Brown almost a Celtic
Hall of Fame coach offered assistant's job in Boston
Posted: Friday September 21, 2007 5:53PM; Updated: Friday September 21, 2007 5:53PM
The Boston Celtics had already traded for Ray Allen and were on the verge of acquiring Kevin Garnett, yet coach Doc Rivers had one more coup in mind. This summer he almost hired Hall of Fame coach Larry Brown to join the Celtics as his lead assistant, SI.com has learned.
"The way we left it, I told Doc I was 90 percent sure I was coming," says Brown. But Brown changed his mind after discussing the Boston offer with 76ers owner Ed Snider, who convinced Brown to remain as executive VP in charge of basketball.
A league source confirms that Boston had offered Brown the job as an assistant to Rivers, who has two fully-guaranteed years remaining on his contract with the Celtics. At the time Rivers was telling other prospective assistants that he was on the verge of hiring a mystery candidate whose name he couldn't divulge.
When Brown said no to Rivers in July -- shortly before the blockbuster trade that delivered Garnett to Boston -- the Celtics filled the position by signing Tom Thibodeaux, the highly-regarded longtime assistant to Jeff Van Gundy.
Coming off the Celtics' 24-win season, it says something about Rivers' self-assurance that he was willing to hire Thibodeaux, who is seen as a future head coach in the NBA, as well as Brown, who has been nothing but a head coach during his 23-year professional career.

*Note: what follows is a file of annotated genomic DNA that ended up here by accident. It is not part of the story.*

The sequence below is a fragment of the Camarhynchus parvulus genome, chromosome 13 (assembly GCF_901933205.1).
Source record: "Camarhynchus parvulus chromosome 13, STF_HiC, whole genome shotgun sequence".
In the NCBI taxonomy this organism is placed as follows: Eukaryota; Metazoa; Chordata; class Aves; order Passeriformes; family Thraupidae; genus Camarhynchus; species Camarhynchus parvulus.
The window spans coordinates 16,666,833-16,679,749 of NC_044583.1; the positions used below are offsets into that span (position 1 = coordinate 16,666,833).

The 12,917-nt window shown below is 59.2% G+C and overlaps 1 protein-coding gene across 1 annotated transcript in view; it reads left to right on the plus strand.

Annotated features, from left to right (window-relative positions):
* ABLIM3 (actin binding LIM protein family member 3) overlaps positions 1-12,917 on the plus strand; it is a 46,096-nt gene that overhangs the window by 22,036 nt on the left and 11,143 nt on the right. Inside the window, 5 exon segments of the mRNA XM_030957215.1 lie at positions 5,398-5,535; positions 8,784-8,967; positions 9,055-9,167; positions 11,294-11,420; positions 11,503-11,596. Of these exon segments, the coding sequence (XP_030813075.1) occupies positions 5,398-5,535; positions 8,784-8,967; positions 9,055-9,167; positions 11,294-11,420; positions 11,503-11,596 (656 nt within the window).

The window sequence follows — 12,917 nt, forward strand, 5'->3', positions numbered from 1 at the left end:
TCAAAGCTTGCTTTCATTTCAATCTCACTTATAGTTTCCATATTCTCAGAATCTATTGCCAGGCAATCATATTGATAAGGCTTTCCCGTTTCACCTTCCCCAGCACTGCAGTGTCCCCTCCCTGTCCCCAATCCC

"I would have loved it," says Brown, who coached Rivers with the Los Angeles Clippers in 1991-92. "I'm really close to Doc and I have lot of respect for him. I thought that would be a great opportunity. I miss the coaching and teaching, not so much the games.
"He just felt that he wanted me there to help. If you look at our league now, it is about young kids and teaching young kids. That's just the way our league has changed."
The courtship also demonstrates how desperate Brown is to return to coaching after being fired for his 23-win season with the Knicks in '05-06.
"I think I have a lot to offer," says Brown, 67. "I had the one terrible year. You don't want it to end like that. If you look at the body of work, I love coaching and that's the only thing I know how to do. At this time of my life I'm not ready to retire."